Bargaining for APS enterprise agreements

On 28 March 2014, the government released its new Workplace Bargaining Policy, setting out the framework for negotiations with APS employees over new enterprise agreements.

Things your agency should be aware of

The policy is binding on agencies negotiating new enterprise agreements with their employees and sets out the governments expectations on the terms and conditions that can be included.
Central to the policy is the government’s expectations on pay increases. The policy requires that any increases in salary:

  • are funded through existing budget allocations without redirecting program spending;
  • are offset by genuine productivity gains, which must not be achieved by arbitrary reductions in staffing levels; and
  • are not backdated.

The relevant minister has no discretion to approve an enterprise agreement if the proposed agreement is not affordable within existing budget allocations.

Pay is by no means the only issue that is likely to arise in negotiations, but it will present a significant challenge. Agencies that are unable to readily identify productivity gains will have no choice but to offer zero pay increases. Agencies that can identify productivity gains may only be able to offer moderate increases in salary. Agencies can anticipate that whichever situation arises, bargaining with public sector unions will be hard, especially given the unions’ historical focus on increasing working conditions.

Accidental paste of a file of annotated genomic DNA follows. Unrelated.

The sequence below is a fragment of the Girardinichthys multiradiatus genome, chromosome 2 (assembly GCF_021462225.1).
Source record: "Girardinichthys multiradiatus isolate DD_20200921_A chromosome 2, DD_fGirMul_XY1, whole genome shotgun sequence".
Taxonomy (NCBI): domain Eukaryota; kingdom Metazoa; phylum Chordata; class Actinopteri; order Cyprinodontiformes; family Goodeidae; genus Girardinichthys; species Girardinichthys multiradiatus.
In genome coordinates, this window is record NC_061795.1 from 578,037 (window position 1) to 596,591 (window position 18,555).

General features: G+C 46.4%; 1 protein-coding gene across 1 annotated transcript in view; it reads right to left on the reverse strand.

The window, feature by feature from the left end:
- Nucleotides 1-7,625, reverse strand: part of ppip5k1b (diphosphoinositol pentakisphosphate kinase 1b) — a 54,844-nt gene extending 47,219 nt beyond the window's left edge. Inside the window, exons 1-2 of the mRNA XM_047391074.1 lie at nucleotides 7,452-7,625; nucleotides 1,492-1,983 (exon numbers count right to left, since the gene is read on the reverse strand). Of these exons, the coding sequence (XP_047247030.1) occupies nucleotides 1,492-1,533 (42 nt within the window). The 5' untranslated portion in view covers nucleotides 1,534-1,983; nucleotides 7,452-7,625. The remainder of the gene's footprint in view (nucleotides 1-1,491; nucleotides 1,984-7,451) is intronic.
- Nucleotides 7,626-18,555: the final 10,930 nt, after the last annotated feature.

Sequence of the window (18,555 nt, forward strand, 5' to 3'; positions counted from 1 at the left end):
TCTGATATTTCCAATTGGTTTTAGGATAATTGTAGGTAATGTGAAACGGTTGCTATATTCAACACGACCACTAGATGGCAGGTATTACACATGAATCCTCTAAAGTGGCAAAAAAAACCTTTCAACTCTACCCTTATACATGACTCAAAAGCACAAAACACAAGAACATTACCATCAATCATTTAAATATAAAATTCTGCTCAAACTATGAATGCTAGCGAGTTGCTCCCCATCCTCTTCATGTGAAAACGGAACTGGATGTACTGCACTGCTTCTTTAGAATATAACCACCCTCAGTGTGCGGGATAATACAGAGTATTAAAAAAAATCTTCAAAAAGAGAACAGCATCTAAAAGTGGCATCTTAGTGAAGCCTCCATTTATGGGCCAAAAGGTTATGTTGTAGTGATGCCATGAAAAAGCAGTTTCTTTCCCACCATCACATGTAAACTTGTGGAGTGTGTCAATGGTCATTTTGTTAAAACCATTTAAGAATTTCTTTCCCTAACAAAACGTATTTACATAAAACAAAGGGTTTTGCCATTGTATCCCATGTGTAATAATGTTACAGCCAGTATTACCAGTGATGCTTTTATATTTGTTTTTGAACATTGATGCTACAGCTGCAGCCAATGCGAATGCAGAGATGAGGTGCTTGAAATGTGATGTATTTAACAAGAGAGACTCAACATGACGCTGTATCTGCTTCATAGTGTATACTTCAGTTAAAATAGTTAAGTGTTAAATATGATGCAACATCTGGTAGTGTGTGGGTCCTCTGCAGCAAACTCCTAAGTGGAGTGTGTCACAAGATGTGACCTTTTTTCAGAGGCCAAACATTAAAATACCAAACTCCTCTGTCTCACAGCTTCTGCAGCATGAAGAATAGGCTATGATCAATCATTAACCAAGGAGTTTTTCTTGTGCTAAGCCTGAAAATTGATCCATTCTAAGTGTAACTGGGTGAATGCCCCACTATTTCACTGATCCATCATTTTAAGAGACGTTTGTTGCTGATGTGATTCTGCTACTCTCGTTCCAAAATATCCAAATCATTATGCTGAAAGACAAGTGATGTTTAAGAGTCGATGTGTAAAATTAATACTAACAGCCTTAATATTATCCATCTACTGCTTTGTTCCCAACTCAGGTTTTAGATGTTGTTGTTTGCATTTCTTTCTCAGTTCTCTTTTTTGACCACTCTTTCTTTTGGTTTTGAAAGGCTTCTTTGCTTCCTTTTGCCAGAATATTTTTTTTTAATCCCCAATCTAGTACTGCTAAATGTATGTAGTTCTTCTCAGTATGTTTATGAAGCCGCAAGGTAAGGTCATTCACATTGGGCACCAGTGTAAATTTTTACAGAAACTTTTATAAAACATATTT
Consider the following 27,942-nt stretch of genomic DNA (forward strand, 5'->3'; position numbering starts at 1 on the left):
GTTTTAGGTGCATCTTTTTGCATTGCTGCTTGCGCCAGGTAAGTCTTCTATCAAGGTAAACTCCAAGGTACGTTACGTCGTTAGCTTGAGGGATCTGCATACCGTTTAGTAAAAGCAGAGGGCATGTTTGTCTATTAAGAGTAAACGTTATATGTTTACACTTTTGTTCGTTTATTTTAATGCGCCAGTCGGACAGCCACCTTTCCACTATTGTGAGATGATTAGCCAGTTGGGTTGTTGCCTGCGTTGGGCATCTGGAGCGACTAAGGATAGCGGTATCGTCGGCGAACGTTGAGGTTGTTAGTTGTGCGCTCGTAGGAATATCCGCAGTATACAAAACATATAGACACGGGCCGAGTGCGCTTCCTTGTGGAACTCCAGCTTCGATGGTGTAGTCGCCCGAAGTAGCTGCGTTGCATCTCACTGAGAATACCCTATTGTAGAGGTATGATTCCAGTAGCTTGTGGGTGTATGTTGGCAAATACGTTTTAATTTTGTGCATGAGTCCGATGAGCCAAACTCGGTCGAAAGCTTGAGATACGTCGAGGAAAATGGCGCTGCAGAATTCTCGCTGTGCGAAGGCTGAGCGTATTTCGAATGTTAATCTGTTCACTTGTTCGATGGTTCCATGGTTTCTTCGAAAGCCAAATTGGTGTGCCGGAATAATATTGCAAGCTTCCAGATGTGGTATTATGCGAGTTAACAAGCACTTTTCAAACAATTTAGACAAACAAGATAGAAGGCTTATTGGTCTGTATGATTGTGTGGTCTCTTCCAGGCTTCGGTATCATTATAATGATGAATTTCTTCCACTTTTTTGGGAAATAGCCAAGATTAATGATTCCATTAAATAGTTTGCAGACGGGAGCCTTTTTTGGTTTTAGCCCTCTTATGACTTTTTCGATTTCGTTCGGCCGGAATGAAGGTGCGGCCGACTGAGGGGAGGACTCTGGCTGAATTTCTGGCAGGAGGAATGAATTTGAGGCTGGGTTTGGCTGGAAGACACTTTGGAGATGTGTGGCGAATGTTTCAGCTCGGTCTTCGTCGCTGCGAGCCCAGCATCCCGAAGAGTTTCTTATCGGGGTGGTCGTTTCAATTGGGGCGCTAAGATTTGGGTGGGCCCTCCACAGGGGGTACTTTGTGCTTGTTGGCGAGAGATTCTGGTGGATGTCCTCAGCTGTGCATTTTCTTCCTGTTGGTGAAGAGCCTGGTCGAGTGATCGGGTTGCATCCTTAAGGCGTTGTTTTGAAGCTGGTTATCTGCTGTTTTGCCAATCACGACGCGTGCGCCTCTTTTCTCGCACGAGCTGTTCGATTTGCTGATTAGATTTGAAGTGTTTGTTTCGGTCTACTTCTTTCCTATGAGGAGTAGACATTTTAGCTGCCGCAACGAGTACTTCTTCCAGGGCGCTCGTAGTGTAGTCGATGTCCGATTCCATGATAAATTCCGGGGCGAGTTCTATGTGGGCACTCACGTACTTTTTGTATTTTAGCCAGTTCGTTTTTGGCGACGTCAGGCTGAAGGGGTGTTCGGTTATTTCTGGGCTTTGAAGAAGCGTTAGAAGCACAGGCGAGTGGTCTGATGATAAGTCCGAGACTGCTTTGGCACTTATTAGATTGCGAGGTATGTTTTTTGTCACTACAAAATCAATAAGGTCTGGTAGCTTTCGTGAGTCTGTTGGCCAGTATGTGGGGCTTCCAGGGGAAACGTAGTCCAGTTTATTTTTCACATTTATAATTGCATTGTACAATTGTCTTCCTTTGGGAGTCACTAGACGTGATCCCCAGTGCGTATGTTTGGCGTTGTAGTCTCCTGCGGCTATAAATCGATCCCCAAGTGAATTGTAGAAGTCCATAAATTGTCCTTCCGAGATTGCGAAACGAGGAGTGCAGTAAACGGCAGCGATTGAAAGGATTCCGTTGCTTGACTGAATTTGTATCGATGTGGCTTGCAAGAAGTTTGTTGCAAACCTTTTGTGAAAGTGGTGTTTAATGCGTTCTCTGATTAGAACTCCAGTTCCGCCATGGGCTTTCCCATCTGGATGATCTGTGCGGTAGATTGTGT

What are the implications?

Agencies will need to carefully prepare for negotiations and think creatively about how they can make better use of existing staff within existing budget allocations.

Some of the things your agency can be doing now include:

  • identifying cashable savings that could be made to fund salary increases—for example, reducing absenteeism and excess leave balances;
  • identifying other productivity gains relating to the better use of staff—for example, measures that can be implemented to better manage performance expectations, and linking performance to salary progression;
  • making sure you have a clear understanding of the agency’s financial position, including income and costs, over the life of the proposed enterprise agreement;
  • developing clear strategies for communicating with staff throughout the negotiation process; consider engaging a trusted advisor to assist you with technical or procedural issues as they arise.

What should you do?

If your agency needs assistance in negotiating its enterprise agreement with employees, our specialist Employment, Industrial Relations and Safety team is able to assist, whether providing background advice, drafting the enterprise agreement or providing consultancy services to manage the entire process.

For more information contact the Employment, Industrial Relations and Safety team:

William Ward  | Special Counsel
(02) 6279 4444